Elderfield, Otterbourne, Winchester
September 5, 1869

MS location unknown. Printed in Coleridge, Life 257-8

My dearest Mary
Thank you so much for that kind letter, and for your message this morning. But I do find that I am not fit to come, I am so much knocked up to-day, having before not quite recovered from the effects of hot journeys and strange food.1 And I would not give you the care and trouble of a breakdown just now.

How are you all passing through this Sunday; I seem to have seen Newton Church2 more than our own all this time; this is a Sunday I have so often been there, and the hymns are her own choosing and the same. And her hand was the first on our harmonium, and her voice the first in the new beginning of our choir. And now, oh! surely she is among those that follow the Lamb whithersoever He goeth. It is all so like –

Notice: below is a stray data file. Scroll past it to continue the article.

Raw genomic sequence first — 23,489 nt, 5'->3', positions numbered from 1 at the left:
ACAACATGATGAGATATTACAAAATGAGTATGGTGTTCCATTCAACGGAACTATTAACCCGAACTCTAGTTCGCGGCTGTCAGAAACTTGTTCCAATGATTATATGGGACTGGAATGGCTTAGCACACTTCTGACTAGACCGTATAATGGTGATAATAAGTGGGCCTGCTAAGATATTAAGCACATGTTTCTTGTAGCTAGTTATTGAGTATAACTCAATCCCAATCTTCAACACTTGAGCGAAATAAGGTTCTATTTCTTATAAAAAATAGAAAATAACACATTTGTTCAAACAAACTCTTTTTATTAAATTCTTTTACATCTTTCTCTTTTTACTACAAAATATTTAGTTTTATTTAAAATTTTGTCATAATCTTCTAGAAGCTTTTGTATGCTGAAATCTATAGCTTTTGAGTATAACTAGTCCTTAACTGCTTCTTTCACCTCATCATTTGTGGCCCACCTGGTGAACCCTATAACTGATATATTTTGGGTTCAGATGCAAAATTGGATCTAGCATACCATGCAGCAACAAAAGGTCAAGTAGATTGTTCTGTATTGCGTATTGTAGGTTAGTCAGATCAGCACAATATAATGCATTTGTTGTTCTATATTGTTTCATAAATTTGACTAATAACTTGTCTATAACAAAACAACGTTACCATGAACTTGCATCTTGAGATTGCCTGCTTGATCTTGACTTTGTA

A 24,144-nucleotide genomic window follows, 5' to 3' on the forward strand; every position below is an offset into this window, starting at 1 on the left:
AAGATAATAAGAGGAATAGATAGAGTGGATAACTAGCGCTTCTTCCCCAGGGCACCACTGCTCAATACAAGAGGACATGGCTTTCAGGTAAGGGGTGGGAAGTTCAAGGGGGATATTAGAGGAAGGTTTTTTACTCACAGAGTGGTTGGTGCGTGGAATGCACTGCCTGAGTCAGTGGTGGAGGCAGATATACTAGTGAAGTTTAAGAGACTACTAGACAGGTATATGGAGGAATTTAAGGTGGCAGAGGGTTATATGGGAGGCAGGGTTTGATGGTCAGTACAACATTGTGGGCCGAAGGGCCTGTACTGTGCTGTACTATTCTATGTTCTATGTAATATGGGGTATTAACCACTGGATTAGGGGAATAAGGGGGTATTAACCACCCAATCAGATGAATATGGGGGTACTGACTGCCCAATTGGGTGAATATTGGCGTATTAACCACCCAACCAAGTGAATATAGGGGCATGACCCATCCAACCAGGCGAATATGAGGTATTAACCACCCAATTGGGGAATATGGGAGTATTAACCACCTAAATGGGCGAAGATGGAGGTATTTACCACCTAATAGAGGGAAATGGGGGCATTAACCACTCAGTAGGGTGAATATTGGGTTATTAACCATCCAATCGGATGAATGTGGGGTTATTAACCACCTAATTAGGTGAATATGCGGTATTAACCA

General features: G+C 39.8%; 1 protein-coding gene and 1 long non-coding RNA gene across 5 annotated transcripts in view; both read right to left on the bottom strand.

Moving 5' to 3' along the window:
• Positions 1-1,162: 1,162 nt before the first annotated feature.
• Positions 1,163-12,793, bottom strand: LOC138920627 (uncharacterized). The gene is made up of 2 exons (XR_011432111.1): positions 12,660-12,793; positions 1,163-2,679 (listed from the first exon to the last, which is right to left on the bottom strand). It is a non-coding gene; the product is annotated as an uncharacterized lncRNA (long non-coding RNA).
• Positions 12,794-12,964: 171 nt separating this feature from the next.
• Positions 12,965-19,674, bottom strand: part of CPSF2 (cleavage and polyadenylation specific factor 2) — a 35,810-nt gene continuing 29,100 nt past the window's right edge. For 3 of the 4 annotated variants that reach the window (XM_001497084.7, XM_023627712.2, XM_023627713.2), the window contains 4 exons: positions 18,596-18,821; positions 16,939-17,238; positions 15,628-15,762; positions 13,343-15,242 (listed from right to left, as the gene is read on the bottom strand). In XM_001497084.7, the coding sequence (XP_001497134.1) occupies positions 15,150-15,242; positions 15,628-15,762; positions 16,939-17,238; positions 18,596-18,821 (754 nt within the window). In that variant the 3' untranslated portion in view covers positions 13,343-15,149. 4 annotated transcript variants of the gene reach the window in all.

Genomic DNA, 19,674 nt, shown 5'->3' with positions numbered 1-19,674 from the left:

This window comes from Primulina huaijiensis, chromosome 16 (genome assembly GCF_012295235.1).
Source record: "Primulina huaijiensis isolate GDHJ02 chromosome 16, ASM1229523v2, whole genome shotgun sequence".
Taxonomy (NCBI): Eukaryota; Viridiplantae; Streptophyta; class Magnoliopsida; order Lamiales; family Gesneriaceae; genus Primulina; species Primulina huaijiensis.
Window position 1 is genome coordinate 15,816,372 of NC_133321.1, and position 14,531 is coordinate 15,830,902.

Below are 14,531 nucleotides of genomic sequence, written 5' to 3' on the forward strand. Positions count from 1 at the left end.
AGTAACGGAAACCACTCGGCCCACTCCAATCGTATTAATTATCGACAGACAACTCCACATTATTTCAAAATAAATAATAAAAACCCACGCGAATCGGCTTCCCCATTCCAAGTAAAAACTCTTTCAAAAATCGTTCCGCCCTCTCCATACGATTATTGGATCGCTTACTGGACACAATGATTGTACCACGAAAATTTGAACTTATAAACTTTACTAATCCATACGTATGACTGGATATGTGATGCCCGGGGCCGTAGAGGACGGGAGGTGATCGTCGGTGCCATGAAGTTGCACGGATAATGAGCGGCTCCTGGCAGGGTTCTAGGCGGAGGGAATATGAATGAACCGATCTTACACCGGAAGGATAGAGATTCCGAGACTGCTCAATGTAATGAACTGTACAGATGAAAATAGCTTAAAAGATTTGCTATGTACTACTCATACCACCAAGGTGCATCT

Comes rushing o’er a sudden thought
Of her who led the strain,
How oft such music home she brought.3

But it is a blessed thing for the rest of our lives that it is in our times of praise that we shall meet her above all.

Some day when you can, you or Charlotte will tell me how you have gone through this Sunday, and whether Duke had any help. I am thinking John Morshead may be able to come.

Your most affectionate
C. M. Yonge

1CMY is too unwell to attend the funeral of her cousin Anne Yonge.
2Newton Ferrars, the parish church, with memorial tablets to all Anne’s deceased siblings.
2John Keble, 'Fire' in Lyra Innocentium, 155.
Cite this letter

The Letters of Charlotte Mary Yonge(1823-1901) edited by Charlotte Mitchell, Ellen Jordan and Helen Schinske.

URL to this Letter is: https://c21ch.newcastle.edu.au/yonge/2339/to-mary-yonge-7

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